A police officer told a Mecklenburg County jury Tuesday that he saw light reflect off the raised silver box-cutter in the hands of Spencer Mims III seconds before he shot and killed him.
In what he described as his haste to put distance between himself and Mims five years ago, Charlotte-Mecklenburg Police Officer Jeremy Donaldson testified that he backed himself into a corner on the front porch of Mims' home on Cooper Drive in Charlotte. He said he pulled his gun as he backpedaled, passing the stairs leading to the front lawn. He says he then ordered Mims to drop the blade.
Luke Largess, the Charlotte attorney who filed a wrongful-death lawsuit against the officer and the City of Charlotte for the dead man's family, asked Donaldson why he had not used the stairs to avoid the confrontation with the angry Mims, who had a lifelong history of mental problems and had the box-cutter at his throat when police arrived.
"I didn't have time to go down the stairs because Spencer was following me with a knife," Donaldson replied.
"You backed up to the other side of the porch, which was a dead end street, right?" Largess said.
"Correct," Donaldson said. "... When I fired at Spencer, he was coming at me with a knife."
If that were true, Largess asked, why did one of the bullets strike Mims in the back, while another hit him in the side?
Under questioning, Donaldson acknowledged that he did not learn of the location of Mims' wounds until several years after the shooting.
The courtroom exchange, which lasted about an hour, served as a dramatic opening in the Mims family's lawsuit, which was filed against the officer and the City of Charlotte after Mims died on Jan. 6, 2013. Mims' sister lives in Raleigh.
The trial is expected to shed critical light on how Charlotte-Mecklenburg Police deal with the mentally ill, who account for about half of all fatal police shootings nationwide each year.
In his opening remarks to jurors, Largess said Mims' death was the result of a series of small but significant errors by a panicked Donaldson, who had about a year of experience with CMPD when he answered the late-night call to Cooper Drive.
"The errors weren't abusive. But they were mistakes," Largess said. "Those mistakes took a life, a life that was part of a family that loved someone."
Both Donaldson and fellow officer Michael Whitlock were cleared of any wrongdoing by CMPD and the Mecklenburg County District Attorney's Office.
Largess, however, said the officers escalated the nine-minute confrontation by too quickly approaching Mims, who was in the midst of a psychological crisis, then firing an errant Taser shot that enraged Mims but failed to control him.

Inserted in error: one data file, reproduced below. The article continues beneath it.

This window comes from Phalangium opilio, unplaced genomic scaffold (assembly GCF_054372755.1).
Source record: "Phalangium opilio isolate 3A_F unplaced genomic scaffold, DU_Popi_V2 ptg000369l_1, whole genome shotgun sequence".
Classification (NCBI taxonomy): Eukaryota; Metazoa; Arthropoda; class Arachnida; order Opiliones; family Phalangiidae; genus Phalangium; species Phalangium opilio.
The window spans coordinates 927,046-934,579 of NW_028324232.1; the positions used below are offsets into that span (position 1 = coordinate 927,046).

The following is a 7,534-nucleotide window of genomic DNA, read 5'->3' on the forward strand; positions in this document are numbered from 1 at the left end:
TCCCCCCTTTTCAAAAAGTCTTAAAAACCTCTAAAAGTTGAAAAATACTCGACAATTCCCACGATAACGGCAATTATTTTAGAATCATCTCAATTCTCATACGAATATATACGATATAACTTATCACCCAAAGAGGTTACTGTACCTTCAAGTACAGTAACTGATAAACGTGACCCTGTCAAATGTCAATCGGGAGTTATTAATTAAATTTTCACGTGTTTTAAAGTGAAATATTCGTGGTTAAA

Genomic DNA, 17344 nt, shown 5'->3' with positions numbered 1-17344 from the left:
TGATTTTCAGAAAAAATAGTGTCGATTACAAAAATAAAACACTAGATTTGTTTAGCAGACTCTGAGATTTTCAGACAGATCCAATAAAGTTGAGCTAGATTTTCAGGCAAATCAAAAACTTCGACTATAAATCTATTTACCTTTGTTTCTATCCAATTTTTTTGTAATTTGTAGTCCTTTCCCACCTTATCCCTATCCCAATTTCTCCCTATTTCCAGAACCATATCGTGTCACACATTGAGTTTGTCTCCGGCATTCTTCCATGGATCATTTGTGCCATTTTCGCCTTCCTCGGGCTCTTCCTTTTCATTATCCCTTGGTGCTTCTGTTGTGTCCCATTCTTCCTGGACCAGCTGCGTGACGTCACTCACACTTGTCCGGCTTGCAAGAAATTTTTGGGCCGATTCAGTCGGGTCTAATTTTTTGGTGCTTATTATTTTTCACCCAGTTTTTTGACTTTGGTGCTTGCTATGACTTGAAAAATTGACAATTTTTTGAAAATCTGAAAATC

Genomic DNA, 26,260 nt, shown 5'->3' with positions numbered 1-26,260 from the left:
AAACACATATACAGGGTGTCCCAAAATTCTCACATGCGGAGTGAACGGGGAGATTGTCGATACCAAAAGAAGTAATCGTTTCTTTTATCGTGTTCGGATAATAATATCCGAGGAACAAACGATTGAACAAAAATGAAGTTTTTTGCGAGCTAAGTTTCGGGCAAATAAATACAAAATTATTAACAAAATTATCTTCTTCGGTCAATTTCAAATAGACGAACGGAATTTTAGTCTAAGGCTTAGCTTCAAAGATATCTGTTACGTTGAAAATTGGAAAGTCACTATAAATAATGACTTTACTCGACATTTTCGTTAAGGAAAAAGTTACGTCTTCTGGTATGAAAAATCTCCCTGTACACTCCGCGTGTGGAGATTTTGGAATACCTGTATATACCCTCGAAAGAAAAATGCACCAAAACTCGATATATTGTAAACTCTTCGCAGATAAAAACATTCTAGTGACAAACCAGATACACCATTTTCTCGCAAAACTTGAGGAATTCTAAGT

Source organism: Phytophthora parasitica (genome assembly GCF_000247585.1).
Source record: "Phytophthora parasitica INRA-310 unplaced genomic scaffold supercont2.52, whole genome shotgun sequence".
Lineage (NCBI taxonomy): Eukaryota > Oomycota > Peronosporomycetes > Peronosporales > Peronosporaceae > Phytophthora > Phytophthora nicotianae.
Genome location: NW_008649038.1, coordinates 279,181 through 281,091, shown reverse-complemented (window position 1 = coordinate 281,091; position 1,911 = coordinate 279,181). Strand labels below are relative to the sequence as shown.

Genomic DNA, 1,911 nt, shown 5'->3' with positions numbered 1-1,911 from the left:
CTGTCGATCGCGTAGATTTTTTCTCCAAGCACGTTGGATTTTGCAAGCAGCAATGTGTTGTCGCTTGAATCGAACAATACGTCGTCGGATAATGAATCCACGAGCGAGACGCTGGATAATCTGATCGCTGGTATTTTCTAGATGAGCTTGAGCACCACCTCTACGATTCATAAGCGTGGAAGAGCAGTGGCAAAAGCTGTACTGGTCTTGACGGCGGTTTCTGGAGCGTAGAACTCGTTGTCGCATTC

Mims, 55, suffered from lifelong depression and anxiety disorder but maintained a mostly stable life. He had a degree from UNC-Chapel Hill and held the same job for 25 years.
His godson, David Poetzsch, told the jury that his "Uncle Ace" loved movies, taught him baseball and would take him on road trips. Poetzsch, a former UNC Charlotte graduate student who coaches and teaches at South Alamance High School, testified that he knew Mims had psychological problems, which occasionally kept him from taking part in family activities.
On the night of Mims' death, Poetzsch was supposed to join Mims to watch an NFL playoff game involving Washington, Mims' favorite team. Poetzsch said he called to cancel an hour before kickoff.
Mims became uncharacteristically angry as he watched Washington blow a 14-0 lead and lose to Seattle. He threw a pizza box, slammed a door and cursed his father — something that he’d never done before, the father said in a deposition.
The elder Mims, 87, who taught orchestra at Myers Park High School for 34 years, left the house hoping his son would cool off. He later arranged to have police at the house when he stopped by to pick up some clothes to spend the night elsewhere.
Donaldson and Whitlock arrived around 11 p.m. Donaldson talked to the elder Mims. He told the jury Tuesday that the father told him that his son had "some mental issues" and that police had removed two guns from the house at an earlier date.
In the middle of the conversation, the younger Mims' voice rang out. "I can hear what y'all are talking about." Mims was sitting on the porch, his back to the house, the box-cutter at his throat.
Under questioning from Largess, Donaldson said he walked up to Mims and shined a flashlight on his face. Mims turned away. The officer said Mims' demeanor worsened when he told him repeatedly to put the box-cutter down. Eventually, Mims got to his feet.
When Whitlock fired his Taser, one of the prongs struck Mims in the right elbow. The other buried in the side of the house.
Donaldson said he rushed in to handcuff Mims. It was at that instance, he told the jury, that he first learned the Taser had not worked. He backed up, he said, and reached for his gun.
A CMPD training manual teaches officers to wait for signs that the electric charge from a Taser shot is working before rushing to handcuff the subject during a five-second window.
You didn't you wait, Largess told Donaldson.
"It was dark. I can't wait when it's dark," he said.
He said when he touched Mims' body, he knew the Taser shot had failed.
He said he pushed away from Mims, but Mims followed.